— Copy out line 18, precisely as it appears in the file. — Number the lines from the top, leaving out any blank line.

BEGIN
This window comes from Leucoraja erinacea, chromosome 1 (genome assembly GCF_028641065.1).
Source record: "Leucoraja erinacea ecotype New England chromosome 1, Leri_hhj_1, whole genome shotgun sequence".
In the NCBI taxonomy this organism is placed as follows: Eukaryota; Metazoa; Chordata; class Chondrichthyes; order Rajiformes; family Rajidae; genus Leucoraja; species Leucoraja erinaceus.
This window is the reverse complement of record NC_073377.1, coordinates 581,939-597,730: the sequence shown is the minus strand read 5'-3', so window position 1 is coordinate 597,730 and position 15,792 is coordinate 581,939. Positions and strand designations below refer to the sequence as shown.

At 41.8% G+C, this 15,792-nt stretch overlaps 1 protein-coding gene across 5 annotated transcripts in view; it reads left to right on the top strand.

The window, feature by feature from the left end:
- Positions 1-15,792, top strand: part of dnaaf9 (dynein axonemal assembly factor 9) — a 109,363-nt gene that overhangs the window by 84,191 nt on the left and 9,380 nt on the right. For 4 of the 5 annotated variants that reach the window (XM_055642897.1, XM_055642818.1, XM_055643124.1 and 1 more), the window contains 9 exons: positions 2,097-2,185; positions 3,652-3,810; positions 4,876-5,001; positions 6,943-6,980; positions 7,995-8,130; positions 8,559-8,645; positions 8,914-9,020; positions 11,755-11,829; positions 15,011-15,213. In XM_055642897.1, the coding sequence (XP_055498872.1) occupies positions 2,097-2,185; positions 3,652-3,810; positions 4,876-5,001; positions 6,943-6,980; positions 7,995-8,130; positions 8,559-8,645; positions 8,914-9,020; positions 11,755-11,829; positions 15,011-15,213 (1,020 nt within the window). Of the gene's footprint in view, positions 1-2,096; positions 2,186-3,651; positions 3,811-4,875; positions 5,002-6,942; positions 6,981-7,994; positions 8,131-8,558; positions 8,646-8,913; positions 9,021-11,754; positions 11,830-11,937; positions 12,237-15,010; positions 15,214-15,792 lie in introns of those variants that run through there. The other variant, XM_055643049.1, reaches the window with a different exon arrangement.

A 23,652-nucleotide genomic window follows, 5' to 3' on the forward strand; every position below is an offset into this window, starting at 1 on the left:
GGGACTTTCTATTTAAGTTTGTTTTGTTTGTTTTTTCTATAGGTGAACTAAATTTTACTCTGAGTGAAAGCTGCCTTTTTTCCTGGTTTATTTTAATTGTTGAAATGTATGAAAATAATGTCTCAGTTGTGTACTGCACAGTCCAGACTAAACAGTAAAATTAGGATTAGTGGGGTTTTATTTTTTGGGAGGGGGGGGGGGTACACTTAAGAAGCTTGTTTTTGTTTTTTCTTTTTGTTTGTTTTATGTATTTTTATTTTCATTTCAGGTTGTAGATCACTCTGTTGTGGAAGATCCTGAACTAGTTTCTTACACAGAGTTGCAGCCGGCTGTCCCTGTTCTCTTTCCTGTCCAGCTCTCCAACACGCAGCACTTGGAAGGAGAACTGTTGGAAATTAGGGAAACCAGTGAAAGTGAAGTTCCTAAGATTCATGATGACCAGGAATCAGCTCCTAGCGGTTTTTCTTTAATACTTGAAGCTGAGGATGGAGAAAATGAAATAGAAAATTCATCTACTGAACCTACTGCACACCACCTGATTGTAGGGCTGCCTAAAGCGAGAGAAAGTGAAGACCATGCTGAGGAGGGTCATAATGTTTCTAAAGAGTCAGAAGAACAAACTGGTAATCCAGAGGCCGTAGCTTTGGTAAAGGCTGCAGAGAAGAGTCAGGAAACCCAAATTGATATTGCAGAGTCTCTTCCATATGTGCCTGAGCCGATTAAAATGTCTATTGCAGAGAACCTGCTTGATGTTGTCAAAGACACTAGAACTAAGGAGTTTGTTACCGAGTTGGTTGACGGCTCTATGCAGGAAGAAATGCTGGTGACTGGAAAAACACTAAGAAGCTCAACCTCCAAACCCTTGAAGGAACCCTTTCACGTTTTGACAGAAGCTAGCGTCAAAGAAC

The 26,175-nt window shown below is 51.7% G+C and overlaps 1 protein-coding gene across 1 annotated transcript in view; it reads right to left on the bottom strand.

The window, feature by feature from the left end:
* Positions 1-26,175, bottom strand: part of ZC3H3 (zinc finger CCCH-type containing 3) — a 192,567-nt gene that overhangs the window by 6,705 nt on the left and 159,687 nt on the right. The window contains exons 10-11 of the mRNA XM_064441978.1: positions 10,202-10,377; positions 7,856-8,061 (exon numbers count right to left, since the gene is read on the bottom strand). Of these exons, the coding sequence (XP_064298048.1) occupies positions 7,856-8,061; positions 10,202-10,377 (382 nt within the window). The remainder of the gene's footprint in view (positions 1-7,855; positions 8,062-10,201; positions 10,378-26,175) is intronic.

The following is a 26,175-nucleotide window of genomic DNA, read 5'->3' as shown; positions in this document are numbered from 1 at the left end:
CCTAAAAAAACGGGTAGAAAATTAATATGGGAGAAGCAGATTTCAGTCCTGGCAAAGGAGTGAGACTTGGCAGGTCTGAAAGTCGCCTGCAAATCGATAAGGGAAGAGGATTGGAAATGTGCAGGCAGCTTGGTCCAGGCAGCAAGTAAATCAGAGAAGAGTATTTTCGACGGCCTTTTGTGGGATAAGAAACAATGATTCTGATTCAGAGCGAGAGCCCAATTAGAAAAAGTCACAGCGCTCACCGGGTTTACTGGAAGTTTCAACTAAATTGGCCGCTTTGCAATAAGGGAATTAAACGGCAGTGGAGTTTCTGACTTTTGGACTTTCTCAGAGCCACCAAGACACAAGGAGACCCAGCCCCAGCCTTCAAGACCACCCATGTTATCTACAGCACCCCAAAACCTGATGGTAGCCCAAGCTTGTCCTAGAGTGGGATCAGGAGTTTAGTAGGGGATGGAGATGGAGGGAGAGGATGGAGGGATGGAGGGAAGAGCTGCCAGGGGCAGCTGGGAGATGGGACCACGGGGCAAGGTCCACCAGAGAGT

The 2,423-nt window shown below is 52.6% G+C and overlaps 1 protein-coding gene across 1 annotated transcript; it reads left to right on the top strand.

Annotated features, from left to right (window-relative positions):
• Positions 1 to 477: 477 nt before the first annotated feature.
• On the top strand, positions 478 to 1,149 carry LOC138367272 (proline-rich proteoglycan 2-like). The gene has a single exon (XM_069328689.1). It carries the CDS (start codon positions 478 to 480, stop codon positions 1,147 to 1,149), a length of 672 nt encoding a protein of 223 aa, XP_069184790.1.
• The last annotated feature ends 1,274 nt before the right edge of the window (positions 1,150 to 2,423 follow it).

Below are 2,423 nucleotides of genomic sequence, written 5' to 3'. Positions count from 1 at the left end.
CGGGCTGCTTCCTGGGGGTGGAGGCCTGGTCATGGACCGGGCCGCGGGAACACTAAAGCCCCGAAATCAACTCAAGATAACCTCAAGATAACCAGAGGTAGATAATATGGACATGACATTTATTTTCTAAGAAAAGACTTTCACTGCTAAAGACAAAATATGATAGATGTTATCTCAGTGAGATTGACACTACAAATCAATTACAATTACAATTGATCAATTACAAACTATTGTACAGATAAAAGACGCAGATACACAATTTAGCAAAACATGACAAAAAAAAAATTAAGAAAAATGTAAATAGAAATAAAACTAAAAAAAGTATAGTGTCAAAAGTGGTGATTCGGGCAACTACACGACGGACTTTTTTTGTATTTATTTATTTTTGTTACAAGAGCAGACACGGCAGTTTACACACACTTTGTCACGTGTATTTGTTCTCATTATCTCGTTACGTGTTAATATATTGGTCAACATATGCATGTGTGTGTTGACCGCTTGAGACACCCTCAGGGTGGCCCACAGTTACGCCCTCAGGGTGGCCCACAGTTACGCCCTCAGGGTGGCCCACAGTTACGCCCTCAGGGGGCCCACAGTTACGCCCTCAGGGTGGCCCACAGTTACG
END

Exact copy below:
• On the top strand, positions 478 to 1,149 carry LOC138367272 (proline-rich proteoglycan 2-like). The gene has a single exon (XM_069328689.1). It carries the CDS (start codon positions 478 to 480, stop codon positions 1,147 to 1,149), a length of 672 nt encoding a protein of 223 aa, XP_069184790.1.